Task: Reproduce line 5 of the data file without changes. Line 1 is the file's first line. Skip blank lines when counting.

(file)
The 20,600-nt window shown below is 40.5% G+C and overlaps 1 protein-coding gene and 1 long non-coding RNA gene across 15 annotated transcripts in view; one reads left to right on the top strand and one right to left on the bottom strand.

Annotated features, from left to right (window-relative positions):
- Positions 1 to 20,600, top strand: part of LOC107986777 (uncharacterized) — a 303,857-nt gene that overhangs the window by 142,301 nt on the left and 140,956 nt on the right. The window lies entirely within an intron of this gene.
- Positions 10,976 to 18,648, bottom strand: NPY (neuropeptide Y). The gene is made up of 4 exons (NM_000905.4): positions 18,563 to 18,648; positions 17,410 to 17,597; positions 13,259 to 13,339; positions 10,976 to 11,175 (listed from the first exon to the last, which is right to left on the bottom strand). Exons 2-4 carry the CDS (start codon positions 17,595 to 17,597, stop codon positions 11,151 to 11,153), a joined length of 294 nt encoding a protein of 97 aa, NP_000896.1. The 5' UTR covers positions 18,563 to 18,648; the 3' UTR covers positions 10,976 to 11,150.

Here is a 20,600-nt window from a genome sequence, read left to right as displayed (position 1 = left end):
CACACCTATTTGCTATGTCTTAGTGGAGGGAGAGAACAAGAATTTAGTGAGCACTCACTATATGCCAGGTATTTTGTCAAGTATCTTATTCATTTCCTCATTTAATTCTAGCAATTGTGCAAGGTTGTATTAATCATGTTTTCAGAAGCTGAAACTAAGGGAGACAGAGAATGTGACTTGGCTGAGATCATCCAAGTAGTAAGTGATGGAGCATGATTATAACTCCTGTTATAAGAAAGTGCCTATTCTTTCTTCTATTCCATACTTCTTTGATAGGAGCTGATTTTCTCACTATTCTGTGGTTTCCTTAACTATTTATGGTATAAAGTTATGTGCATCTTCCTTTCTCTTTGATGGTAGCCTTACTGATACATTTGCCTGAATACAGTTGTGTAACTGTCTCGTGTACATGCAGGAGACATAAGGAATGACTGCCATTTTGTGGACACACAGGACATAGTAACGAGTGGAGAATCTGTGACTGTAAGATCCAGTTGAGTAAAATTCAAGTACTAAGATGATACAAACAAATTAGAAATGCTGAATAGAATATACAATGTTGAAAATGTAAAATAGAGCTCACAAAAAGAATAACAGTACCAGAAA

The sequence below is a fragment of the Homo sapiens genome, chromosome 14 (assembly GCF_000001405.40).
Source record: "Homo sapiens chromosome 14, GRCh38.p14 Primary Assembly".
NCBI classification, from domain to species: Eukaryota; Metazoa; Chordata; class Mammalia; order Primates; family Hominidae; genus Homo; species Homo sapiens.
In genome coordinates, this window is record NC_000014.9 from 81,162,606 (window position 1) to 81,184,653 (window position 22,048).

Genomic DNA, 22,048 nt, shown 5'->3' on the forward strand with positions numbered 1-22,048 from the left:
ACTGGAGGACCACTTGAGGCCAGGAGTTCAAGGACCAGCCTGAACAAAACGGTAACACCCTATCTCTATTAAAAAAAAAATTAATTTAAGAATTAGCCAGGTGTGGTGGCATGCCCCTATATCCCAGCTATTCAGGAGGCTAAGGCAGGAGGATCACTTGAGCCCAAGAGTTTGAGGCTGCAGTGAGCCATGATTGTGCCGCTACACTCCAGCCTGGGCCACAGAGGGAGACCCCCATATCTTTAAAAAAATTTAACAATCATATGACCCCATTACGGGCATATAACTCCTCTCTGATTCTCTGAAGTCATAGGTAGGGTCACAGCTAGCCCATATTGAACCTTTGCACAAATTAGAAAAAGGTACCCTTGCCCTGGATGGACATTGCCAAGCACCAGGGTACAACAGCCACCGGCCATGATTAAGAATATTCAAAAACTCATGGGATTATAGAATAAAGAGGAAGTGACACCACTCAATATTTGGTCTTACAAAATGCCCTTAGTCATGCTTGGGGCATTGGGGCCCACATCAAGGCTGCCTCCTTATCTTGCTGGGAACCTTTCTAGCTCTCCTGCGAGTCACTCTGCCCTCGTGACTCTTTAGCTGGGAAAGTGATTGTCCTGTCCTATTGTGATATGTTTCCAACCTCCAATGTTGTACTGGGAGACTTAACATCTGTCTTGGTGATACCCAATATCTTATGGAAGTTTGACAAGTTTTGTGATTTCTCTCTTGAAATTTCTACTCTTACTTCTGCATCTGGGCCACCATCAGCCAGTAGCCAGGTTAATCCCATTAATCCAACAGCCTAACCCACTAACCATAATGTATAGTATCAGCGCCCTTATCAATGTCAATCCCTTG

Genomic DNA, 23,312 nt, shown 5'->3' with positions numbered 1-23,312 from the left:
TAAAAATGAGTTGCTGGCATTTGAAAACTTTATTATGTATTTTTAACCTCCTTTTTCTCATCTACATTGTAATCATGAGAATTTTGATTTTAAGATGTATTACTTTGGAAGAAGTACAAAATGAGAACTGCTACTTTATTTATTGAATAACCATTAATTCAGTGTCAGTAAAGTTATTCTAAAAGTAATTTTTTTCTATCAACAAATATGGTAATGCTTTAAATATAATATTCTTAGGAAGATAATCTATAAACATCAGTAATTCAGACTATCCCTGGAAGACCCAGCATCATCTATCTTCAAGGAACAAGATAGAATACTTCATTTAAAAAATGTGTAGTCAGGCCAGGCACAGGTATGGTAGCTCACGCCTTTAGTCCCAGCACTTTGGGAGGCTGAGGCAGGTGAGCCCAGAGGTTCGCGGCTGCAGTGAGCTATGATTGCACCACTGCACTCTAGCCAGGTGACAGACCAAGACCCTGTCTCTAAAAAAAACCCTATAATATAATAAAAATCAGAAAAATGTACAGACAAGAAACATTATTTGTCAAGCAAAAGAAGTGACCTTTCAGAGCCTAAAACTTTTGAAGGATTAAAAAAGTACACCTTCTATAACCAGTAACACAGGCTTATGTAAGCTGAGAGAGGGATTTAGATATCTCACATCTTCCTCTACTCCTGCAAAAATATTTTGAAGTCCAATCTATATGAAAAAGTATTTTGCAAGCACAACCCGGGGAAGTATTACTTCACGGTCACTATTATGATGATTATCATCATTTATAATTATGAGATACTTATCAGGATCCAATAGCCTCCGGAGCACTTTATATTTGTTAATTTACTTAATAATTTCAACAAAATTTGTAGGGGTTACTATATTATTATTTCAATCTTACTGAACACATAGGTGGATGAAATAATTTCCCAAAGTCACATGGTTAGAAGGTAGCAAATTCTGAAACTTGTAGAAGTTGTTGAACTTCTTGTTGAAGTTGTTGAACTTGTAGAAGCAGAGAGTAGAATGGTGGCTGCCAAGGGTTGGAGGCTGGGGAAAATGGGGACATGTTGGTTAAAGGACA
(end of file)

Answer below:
Here is a 20,600-nt window from a genome sequence, read left to right as displayed (position 1 = left end):